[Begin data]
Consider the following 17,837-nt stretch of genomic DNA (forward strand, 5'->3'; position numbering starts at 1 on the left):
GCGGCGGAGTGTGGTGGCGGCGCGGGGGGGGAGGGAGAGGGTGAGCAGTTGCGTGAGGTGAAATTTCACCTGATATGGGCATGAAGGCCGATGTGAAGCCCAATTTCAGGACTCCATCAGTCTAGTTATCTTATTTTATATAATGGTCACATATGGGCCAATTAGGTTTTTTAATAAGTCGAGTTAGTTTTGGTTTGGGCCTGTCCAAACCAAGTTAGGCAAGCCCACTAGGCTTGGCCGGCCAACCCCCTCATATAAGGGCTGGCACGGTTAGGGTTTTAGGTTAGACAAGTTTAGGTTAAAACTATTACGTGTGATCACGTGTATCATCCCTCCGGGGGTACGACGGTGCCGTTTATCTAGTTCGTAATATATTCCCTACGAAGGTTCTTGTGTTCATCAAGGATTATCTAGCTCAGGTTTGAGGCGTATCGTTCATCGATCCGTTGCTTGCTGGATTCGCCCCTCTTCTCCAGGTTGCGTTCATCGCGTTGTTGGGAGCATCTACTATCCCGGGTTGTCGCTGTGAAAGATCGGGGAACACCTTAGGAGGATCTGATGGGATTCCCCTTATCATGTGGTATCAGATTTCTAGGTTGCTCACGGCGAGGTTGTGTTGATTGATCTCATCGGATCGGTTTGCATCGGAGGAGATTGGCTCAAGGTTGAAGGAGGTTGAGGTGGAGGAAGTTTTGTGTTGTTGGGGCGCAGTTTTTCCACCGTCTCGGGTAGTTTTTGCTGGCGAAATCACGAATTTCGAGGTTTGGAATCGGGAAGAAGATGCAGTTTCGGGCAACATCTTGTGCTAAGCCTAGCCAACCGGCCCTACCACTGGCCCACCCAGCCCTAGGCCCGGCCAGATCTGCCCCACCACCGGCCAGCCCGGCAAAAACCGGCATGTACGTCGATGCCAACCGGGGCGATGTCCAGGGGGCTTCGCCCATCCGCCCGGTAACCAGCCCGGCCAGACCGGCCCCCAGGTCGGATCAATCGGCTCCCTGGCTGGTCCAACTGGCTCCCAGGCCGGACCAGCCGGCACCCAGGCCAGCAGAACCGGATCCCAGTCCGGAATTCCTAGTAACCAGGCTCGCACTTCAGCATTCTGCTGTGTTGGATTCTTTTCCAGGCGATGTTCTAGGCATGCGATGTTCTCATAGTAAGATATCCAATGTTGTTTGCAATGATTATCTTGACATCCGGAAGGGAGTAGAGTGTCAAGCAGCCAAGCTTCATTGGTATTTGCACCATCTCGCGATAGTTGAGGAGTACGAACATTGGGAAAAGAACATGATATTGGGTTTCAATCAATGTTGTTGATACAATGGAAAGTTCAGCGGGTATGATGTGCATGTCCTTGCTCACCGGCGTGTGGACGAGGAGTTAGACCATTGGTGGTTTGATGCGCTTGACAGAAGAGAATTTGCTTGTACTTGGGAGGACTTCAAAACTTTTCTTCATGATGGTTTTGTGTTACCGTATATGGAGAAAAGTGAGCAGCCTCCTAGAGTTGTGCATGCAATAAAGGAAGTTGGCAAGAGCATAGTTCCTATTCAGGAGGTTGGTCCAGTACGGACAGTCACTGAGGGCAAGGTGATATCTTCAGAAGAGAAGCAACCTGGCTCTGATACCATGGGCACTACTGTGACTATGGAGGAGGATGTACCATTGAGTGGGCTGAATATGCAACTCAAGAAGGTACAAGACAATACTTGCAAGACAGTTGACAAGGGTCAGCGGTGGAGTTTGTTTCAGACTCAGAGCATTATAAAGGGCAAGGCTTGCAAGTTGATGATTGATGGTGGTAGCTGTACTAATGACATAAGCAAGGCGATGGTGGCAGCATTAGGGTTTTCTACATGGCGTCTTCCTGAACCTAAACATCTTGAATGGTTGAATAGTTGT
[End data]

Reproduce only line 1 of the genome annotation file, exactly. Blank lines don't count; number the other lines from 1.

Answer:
Consider the following 17,837-nt stretch of genomic DNA (forward strand, 5'->3'; position numbering starts at 1 on the left):